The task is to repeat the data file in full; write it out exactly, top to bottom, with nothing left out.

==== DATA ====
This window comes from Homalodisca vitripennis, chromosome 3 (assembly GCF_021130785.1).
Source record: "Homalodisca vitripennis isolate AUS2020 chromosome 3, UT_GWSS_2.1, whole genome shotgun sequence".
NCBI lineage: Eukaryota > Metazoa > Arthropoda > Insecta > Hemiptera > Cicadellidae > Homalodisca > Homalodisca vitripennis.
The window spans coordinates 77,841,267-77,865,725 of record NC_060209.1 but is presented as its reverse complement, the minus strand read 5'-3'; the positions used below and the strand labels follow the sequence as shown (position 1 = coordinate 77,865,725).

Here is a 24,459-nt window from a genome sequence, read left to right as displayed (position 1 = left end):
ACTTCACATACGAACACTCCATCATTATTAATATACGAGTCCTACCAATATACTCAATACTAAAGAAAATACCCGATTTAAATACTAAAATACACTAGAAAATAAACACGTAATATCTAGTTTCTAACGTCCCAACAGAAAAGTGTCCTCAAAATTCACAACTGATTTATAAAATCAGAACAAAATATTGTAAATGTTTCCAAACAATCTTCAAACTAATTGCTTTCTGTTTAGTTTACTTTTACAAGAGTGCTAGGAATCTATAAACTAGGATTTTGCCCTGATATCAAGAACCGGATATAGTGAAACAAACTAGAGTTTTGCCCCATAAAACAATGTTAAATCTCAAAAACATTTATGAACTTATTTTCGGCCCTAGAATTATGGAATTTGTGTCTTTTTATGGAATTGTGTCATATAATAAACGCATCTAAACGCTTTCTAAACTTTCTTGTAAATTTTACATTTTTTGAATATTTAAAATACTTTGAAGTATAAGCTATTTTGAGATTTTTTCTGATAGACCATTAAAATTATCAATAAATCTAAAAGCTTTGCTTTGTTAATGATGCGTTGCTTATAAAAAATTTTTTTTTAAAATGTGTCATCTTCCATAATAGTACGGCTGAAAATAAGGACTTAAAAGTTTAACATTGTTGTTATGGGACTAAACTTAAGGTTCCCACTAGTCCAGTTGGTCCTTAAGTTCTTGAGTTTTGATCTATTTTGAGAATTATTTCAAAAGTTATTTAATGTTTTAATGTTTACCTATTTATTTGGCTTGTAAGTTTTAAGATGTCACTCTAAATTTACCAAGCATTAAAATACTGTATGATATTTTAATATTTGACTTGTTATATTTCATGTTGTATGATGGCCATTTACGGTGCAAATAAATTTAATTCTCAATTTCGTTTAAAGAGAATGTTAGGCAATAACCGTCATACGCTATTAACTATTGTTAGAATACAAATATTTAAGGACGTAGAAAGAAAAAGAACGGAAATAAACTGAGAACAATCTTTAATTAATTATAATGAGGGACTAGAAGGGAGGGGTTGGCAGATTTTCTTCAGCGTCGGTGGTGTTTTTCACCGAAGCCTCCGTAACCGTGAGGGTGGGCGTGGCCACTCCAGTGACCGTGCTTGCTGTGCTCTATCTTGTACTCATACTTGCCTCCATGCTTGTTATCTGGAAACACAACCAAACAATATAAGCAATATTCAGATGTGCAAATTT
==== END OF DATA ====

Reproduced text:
This window comes from Homalodisca vitripennis, chromosome 3 (assembly GCF_021130785.1).
Source record: "Homalodisca vitripennis isolate AUS2020 chromosome 3, UT_GWSS_2.1, whole genome shotgun sequence".
NCBI lineage: Eukaryota > Metazoa > Arthropoda > Insecta > Hemiptera > Cicadellidae > Homalodisca > Homalodisca vitripennis.
The window spans coordinates 77,841,267-77,865,725 of record NC_060209.1 but is presented as its reverse complement, the minus strand read 5'-3'; the positions used below and the strand labels follow the sequence as shown (position 1 = coordinate 77,865,725).

Here is a 24,459-nt window from a genome sequence, read left to right as displayed (position 1 = left end):
ACTTCACATACGAACACTCCATCATTATTAATATACGAGTCCTACCAATATACTCAATACTAAAGAAAATACCCGATTTAAATACTAAAATACACTAGAAAATAAACACGTAATATCTAGTTTCTAACGTCCCAACAGAAAAGTGTCCTCAAAATTCACAACTGATTTATAAAATCAGAACAAAATATTGTAAATGTTTCCAAACAATCTTCAAACTAATTGCTTTCTGTTTAGTTTACTTTTACAAGAGTGCTAGGAATCTATAAACTAGGATTTTGCCCTGATATCAAGAACCGGATATAGTGAAACAAACTAGAGTTTTGCCCCATAAAACAATGTTAAATCTCAAAAACATTTATGAACTTATTTTCGGCCCTAGAATTATGGAATTTGTGTCTTTTTATGGAATTGTGTCATATAATAAACGCATCTAAACGCTTTCTAAACTTTCTTGTAAATTTTACATTTTTTGAATATTTAAAATACTTTGAAGTATAAGCTATTTTGAGATTTTTTCTGATAGACCATTAAAATTATCAATAAATCTAAAAGCTTTGCTTTGTTAATGATGCGTTGCTTATAAAAAATTTTTTTTTAAAATGTGTCATCTTCCATAATAGTACGGCTGAAAATAAGGACTTAAAAGTTTAACATTGTTGTTATGGGACTAAACTTAAGGTTCCCACTAGTCCAGTTGGTCCTTAAGTTCTTGAGTTTTGATCTATTTTGAGAATTATTTCAAAAGTTATTTAATGTTTTAATGTTTACCTATTTATTTGGCTTGTAAGTTTTAAGATGTCACTCTAAATTTACCAAGCATTAAAATACTGTATGATATTTTAATATTTGACTTGTTATATTTCATGTTGTATGATGGCCATTTACGGTGCAAATAAATTTAATTCTCAATTTCGTTTAAAGAGAATGTTAGGCAATAACCGTCATACGCTATTAACTATTGTTAGAATACAAATATTTAAGGACGTAGAAAGAAAAAGAACGGAAATAAACTGAGAACAATCTTTAATTAATTATAATGAGGGACTAGAAGGGAGGGGTTGGCAGATTTTCTTCAGCGTCGGTGGTGTTTTTCACCGAAGCCTCCGTAACCGTGAGGGTGGGCGTGGCCACTCCAGTGACCGTGCTTGCTGTGCTCTATCTTGTACTCATACTTGCCTCCATGCTTGTTATCTGGAAACACAACCAAACAATATAAGCAATATTCAGATGTGCAAATTT